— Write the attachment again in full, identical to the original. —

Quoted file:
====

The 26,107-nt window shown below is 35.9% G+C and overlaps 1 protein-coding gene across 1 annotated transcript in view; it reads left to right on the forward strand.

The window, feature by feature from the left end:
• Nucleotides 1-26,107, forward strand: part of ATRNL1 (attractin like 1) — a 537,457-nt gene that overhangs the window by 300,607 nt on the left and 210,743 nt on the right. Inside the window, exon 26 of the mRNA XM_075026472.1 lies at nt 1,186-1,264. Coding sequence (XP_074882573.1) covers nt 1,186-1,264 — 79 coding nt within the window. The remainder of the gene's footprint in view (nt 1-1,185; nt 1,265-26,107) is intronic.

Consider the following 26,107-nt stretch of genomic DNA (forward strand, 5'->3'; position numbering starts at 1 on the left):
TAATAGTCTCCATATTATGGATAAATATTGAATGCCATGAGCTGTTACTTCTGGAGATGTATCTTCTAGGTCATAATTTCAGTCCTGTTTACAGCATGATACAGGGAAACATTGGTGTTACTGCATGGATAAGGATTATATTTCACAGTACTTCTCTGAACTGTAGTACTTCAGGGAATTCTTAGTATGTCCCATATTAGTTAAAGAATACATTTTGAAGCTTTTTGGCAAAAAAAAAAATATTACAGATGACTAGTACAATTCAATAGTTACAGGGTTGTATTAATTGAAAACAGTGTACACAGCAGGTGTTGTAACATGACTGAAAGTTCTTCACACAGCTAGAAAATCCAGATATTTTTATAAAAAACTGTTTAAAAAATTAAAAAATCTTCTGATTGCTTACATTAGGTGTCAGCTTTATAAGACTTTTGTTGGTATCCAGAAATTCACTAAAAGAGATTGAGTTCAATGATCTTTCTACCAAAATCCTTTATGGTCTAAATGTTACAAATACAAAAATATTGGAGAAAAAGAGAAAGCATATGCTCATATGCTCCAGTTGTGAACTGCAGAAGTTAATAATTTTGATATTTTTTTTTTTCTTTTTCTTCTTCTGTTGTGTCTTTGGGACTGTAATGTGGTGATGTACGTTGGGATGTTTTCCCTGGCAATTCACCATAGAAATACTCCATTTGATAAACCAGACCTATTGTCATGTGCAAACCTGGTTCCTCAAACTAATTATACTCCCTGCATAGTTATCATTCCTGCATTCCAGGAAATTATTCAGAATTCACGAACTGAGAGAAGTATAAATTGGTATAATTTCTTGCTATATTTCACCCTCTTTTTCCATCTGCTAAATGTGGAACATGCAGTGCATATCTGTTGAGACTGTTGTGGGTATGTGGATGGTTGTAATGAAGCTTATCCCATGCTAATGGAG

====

The 26,107-nt window shown below is 35.9% G+C and overlaps 1 protein-coding gene across 1 annotated transcript in view; it reads left to right on the forward strand.

The window, feature by feature from the left end:
• Nucleotides 1-26,107, forward strand: part of ATRNL1 (attractin like 1) — a 537,457-nt gene that overhangs the window by 300,607 nt on the left and 210,743 nt on the right. Inside the window, exon 26 of the mRNA XM_075026472.1 lies at nt 1,186-1,264. Coding sequence (XP_074882573.1) covers nt 1,186-1,264 — 79 coding nt within the window. The remainder of the gene's footprint in view (nt 1-1,185; nt 1,265-26,107) is intronic.

Consider the following 26,107-nt stretch of genomic DNA (forward strand, 5'->3'; position numbering starts at 1 on the left):
TAATAGTCTCCATATTATGGATAAATATTGAATGCCATGAGCTGTTACTTCTGGAGATGTATCTTCTAGGTCATAATTTCAGTCCTGTTTACAGCATGATACAGGGAAACATTGGTGTTACTGCATGGATAAGGATTATATTTCACAGTACTTCTCTGAACTGTAGTACTTCAGGGAATTCTTAGTATGTCCCATATTAGTTAAAGAATACATTTTGAAGCTTTTTGGCAAAAAAAAAAATATTACAGATGACTAGTACAATTCAATAGTTACAGGGTTGTATTAATTGAAAACAGTGTACACAGCAGGTGTTGTAACATGACTGAAAGTTCTTCACACAGCTAGAAAATCCAGATATTTTTATAAAAAACTGTTTAAAAAATTAAAAAATCTTCTGATTGCTTACATTAGGTGTCAGCTTTATAAGACTTTTGTTGGTATCCAGAAATTCACTAAAAGAGATTGAGTTCAATGATCTTTCTACCAAAATCCTTTATGGTCTAAATGTTACAAATACAAAAATATTGGAGAAAAAGAGAAAGCATATGCTCATATGCTCCAGTTGTGAACTGCAGAAGTTAATAATTTTGATATTTTTTTTTTTCTTTTTCTTCTTCTGTTGTGTCTTTGGGACTGTAATGTGGTGATGTACGTTGGGATGTTTTCCCTGGCAATTCACCATAGAAATACTCCATTTGATAAACCAGACCTATTGTCATGTGCAAACCTGGTTCCTCAAACTAATTATACTCCCTGCATAGTTATCATTCCTGCATTCCAGGAAATTATTCAGAATTCACGAACTGAGAGAAGTATAAATTGGTATAATTTCTTGCTATATTTCACCCTCTTTTTCCATCTGCTAAATGTGGAACATGCAGTGCATATCTGTTGAGACTGTTGTGGGTATGTGGATGGTTGTAATGAAGCTTATCCCATGCTAATGGAG